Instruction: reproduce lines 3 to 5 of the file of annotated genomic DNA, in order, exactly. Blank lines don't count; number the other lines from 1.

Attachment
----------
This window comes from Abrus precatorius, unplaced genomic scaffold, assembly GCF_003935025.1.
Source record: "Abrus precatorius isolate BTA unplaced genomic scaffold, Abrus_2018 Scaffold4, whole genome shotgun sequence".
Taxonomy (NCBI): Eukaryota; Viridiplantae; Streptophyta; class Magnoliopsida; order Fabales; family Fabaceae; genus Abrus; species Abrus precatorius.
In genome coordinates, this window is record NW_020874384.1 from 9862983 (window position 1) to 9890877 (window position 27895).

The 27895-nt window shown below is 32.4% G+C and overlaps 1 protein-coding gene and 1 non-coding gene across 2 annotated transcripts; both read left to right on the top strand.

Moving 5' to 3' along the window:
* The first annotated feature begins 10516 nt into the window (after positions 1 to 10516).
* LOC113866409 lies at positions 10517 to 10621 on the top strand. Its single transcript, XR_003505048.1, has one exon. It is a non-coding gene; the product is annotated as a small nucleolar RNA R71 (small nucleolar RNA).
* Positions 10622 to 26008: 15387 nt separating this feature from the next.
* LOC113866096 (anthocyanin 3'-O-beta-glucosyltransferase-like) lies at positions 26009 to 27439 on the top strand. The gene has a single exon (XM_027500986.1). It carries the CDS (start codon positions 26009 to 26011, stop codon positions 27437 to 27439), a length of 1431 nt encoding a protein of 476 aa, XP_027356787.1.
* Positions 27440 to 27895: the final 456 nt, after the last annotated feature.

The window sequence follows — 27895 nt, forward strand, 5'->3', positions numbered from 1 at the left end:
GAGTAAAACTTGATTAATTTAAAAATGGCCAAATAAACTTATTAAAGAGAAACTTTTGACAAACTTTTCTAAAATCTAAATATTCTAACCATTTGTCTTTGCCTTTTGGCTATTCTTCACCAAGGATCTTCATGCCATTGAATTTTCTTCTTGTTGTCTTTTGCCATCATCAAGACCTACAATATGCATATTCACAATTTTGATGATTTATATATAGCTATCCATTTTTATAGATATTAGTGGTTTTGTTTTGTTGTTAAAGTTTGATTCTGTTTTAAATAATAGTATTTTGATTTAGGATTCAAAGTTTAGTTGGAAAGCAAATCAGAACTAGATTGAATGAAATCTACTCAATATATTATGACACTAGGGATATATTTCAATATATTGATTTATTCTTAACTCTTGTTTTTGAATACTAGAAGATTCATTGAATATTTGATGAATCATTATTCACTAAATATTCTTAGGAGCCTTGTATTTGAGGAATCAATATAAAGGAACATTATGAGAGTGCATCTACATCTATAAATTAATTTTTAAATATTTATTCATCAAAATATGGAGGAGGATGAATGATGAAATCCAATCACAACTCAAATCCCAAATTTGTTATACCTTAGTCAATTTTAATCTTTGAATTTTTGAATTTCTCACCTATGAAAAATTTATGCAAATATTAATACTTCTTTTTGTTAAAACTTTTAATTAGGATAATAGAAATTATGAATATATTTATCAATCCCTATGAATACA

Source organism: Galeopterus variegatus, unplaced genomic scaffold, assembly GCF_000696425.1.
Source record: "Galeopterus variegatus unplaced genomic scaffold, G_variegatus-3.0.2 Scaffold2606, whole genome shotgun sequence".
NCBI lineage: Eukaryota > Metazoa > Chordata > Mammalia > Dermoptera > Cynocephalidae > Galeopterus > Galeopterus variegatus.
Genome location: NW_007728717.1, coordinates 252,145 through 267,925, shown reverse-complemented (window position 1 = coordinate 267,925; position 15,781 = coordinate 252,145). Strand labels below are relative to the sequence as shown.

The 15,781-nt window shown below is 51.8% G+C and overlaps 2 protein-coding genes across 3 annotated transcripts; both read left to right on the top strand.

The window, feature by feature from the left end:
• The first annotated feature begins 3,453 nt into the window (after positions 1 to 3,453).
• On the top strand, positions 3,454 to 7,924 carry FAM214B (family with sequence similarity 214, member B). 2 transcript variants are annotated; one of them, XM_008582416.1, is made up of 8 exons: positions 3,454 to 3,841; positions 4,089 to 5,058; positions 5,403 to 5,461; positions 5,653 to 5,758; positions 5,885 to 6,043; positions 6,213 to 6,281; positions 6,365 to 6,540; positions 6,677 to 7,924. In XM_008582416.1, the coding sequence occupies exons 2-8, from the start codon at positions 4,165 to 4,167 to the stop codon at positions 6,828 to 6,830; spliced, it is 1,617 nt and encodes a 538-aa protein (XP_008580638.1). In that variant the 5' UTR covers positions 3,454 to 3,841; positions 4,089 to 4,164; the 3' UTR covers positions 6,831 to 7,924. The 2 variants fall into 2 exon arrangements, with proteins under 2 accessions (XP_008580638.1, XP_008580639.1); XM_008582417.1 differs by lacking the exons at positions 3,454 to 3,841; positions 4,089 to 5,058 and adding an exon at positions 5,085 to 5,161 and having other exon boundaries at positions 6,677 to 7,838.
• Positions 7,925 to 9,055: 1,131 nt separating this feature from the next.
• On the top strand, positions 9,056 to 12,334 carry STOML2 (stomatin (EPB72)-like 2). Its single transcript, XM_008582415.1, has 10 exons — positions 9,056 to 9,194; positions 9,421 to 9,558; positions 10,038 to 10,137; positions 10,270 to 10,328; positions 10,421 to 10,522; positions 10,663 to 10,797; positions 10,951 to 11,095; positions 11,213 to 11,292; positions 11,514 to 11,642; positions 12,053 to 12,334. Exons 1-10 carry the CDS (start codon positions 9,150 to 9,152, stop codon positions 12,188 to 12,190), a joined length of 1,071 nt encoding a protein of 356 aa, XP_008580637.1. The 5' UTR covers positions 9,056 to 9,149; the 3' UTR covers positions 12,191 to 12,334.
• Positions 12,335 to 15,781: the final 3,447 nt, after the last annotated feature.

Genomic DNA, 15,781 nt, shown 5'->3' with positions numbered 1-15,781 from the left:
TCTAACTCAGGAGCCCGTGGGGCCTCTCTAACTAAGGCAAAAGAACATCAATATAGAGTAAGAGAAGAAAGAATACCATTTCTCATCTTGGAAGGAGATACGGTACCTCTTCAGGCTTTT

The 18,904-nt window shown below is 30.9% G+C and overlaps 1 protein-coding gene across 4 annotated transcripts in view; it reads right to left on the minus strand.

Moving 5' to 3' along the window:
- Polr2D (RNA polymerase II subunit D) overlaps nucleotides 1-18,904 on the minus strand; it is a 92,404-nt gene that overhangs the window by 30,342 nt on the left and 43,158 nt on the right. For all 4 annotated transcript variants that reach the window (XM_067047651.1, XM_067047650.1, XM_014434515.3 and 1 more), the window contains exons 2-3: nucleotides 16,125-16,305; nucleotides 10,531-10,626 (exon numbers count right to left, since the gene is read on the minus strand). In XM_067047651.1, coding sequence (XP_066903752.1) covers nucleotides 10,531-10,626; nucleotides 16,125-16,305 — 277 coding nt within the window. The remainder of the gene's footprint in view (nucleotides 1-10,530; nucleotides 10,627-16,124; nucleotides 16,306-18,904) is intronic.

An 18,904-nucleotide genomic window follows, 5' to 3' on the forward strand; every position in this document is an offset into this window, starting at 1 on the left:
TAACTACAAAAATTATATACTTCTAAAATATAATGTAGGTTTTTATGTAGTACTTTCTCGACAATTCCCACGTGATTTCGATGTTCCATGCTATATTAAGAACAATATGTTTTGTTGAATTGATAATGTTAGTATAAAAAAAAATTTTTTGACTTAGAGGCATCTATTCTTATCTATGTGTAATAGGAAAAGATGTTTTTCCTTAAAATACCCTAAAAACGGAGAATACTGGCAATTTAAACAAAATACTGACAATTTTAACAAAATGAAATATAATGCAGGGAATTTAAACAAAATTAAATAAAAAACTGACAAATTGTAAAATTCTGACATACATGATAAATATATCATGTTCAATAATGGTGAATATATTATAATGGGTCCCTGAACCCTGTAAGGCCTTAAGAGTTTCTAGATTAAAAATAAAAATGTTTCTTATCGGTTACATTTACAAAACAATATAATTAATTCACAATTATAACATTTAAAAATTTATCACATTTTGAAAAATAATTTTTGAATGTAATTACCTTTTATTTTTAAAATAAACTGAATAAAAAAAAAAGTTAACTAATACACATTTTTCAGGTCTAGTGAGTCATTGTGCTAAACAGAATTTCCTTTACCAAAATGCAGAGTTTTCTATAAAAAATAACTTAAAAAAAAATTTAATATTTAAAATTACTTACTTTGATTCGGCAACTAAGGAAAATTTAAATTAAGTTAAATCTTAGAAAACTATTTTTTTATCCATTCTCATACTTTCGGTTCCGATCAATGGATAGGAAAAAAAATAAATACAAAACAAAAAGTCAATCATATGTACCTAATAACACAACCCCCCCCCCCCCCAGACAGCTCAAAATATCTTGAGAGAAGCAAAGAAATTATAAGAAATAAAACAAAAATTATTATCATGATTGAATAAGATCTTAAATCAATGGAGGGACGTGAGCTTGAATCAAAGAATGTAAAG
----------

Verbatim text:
Taxonomy (NCBI): Eukaryota; Viridiplantae; Streptophyta; class Magnoliopsida; order Fabales; family Fabaceae; genus Abrus; species Abrus precatorius.
In genome coordinates, this window is record NW_020874384.1 from 9862983 (window position 1) to 9890877 (window position 27895).

The 27895-nt window shown below is 32.4% G+C and overlaps 1 protein-coding gene and 1 non-coding gene across 2 annotated transcripts; both read left to right on the top strand.